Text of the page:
I got a question though: Where did you get the UM61512A? I decided to use half of a 128KB chip (AS6C1008-55PCN) because the Big Three (Digikey, Mouser and Jameco) all didn't have a 64K SRAM chip, surprisingly.
That was a donation from a Ham radio friend. I think he got them on ebay. He actually offered me a choice of that 64K chip or a 128K Alliance chip like the one you're using. I snatched up the 64K chip because it was 15 nanoseconds and because it would fit within the open frame of a 40-pin machined pin socket.

Hey, thanks for the shout and encouragement. Twas' a pleasure meeting up with you.

Cheerful regards, Mike


Last edited by Michael on Thu Feb 06, 2014 1:40 am, edited 1 time in total.

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PostPosted: Thu Feb 06, 2014 12:22 am 
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Michael wrote:
I plan to upload an Apple-1 decoder map file and the Apple-1 Woz' Monitor + BASIC files into flash memory via the PIC "supervisor" mode for testing in the next day or two. Then I'd very much like to add video/keyboard support, a "slot", and turn it into a modestly priced product.


I just built Vince Briel's Replica 1 Tenth Anniversary Edition and found out that it also has a great interactive 6502 assembler on-board called Krusader. It's not mine but I definitely recommend it as a way to bring up a 6502 system in an easy way. It was written for the Replica 1 but should be easy to port to other "platforms".

If you're going to sell this as a kit, I would definitely be interested in buying it! Keep us posted if you going ahead with this.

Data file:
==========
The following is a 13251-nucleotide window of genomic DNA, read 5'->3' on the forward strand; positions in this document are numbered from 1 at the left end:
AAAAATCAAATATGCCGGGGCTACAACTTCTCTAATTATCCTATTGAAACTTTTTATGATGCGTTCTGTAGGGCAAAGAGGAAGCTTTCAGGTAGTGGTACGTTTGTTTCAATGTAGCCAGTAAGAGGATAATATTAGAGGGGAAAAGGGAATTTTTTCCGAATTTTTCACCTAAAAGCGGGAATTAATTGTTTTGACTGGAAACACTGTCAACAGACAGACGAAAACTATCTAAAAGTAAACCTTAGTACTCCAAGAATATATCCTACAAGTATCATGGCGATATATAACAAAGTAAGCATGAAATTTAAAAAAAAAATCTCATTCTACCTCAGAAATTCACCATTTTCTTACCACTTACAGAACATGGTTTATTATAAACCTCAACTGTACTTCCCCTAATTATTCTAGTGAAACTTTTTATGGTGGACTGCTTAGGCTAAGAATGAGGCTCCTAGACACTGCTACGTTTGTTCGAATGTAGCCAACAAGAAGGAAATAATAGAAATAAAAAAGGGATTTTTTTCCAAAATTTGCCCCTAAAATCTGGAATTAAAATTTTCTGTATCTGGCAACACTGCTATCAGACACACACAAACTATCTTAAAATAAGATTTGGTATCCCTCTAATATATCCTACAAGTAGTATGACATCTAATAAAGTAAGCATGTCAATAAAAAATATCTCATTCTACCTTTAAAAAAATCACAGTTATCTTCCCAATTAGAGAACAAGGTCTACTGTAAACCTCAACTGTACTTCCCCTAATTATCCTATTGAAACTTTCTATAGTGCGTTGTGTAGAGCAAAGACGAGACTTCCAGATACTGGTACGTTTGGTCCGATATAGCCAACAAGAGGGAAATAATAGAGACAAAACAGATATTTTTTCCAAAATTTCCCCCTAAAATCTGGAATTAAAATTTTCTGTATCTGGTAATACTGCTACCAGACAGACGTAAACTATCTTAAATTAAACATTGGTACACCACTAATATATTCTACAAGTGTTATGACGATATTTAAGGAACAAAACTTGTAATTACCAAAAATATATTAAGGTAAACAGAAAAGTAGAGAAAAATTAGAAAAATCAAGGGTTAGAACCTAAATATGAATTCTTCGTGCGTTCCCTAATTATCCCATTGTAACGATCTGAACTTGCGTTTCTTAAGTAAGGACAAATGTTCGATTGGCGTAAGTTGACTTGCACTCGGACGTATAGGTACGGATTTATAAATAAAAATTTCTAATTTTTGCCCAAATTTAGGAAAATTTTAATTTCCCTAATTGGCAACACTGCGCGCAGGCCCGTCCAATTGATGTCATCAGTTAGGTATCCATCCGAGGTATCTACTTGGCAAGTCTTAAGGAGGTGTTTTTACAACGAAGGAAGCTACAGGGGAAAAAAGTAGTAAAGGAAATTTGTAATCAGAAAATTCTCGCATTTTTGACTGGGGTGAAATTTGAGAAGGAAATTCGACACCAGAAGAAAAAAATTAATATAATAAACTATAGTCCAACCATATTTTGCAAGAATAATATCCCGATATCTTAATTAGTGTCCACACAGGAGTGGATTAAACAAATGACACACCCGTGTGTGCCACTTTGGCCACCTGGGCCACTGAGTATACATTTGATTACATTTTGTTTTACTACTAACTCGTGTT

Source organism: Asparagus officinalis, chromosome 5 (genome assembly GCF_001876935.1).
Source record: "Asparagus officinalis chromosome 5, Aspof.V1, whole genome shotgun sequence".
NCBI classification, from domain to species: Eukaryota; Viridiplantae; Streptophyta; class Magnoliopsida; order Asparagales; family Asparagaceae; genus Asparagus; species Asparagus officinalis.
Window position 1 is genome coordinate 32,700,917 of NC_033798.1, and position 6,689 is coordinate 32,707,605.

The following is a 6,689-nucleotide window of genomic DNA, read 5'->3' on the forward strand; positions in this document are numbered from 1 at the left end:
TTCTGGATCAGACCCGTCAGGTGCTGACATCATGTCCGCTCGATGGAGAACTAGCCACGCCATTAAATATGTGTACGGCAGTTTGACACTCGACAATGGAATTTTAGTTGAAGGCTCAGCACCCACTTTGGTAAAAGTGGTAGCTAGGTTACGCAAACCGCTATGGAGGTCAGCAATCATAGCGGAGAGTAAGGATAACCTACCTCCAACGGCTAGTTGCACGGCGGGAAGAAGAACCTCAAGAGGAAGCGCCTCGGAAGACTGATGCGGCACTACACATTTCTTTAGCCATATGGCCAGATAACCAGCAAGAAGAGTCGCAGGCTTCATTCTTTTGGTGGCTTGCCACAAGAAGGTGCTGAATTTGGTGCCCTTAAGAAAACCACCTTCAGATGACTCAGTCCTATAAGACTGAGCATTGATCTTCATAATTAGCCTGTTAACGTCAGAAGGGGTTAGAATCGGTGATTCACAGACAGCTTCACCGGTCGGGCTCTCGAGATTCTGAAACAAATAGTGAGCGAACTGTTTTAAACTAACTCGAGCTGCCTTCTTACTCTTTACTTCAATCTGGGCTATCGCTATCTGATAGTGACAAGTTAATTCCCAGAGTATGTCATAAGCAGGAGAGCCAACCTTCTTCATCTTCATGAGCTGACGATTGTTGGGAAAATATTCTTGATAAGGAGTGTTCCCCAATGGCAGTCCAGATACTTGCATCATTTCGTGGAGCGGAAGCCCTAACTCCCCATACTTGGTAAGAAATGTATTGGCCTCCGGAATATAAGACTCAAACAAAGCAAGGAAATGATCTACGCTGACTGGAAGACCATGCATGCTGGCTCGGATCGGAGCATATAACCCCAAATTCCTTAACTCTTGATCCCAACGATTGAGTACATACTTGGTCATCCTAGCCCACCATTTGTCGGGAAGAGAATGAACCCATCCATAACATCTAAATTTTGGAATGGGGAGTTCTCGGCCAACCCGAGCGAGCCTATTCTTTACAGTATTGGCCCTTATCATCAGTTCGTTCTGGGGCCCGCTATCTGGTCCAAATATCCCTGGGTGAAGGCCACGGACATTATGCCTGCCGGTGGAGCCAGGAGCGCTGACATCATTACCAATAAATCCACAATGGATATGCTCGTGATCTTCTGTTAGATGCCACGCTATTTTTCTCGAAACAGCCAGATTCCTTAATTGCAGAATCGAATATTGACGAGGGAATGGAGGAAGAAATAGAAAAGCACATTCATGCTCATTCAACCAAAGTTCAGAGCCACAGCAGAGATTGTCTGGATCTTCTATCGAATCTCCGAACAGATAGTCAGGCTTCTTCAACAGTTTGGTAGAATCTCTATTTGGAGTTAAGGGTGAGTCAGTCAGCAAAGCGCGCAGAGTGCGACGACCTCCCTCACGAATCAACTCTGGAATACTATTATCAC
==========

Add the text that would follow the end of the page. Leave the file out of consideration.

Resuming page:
Quote:
Video, keyboard, SD card, and more are definitely on the horizon. I'd love to try a Propeller. Do they sample? Anyway, a PIC 32MX in a DIP-28 package with 32K RAM and a couple DMA channels looks like a good candidate for Video/Keyboard/SD Card at this time.


Parallax doesn't give out samples, but the Propeller is not that expensive (about 7 dollars US - yes, more expensive than a PIC but they say you get 8 processors for the price of 2 :lol:). And maybe I can help, I'll send you a PM.

Quote:
I snatched up the 64K chip because it was 15 nanoseconds and because it would fit within the open frame of a 40-pin machined pin socket.


The Alliance chip is 55 nanoseconds which should be fast enough to run a 6502 at 14MHz or so. Fitting "inside" the socket of another chip is a nice advantage indeed. It makes for a nice small PCB, though I bet you have to use a 4 layer board for the one in the picture. Or not?

Oh and I forgot to mention, I like your breadboard version too! My first breadboard version (which was "Frankensteined" with a Briel Computers Pocketerm) didn't look nearly as nice 8)

Quote:
Twas' a pleasure meeting up with you.


Same here! Keep up the good work!

===Jac


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PostPosted: Thu Feb 06, 2014 3:10 am 
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Hey Jac,

I would definitely specify the Alliance chip if it was going into a product where you need reliable product and source.

I'm not sure how many layers I would need for that little 2" x 2.75" board. I haven't tried routing it. Please keep in mind that I can mix up the address lines and the data lines on the RAM for best routing. That is, A1 on the RAM does not have to go to A1 on the CPU.

That breadboard doesn't look bad at all...

Cheerful regards, Mike


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PostPosted: Mon Feb 10, 2014 10:02 am 
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Project Status Update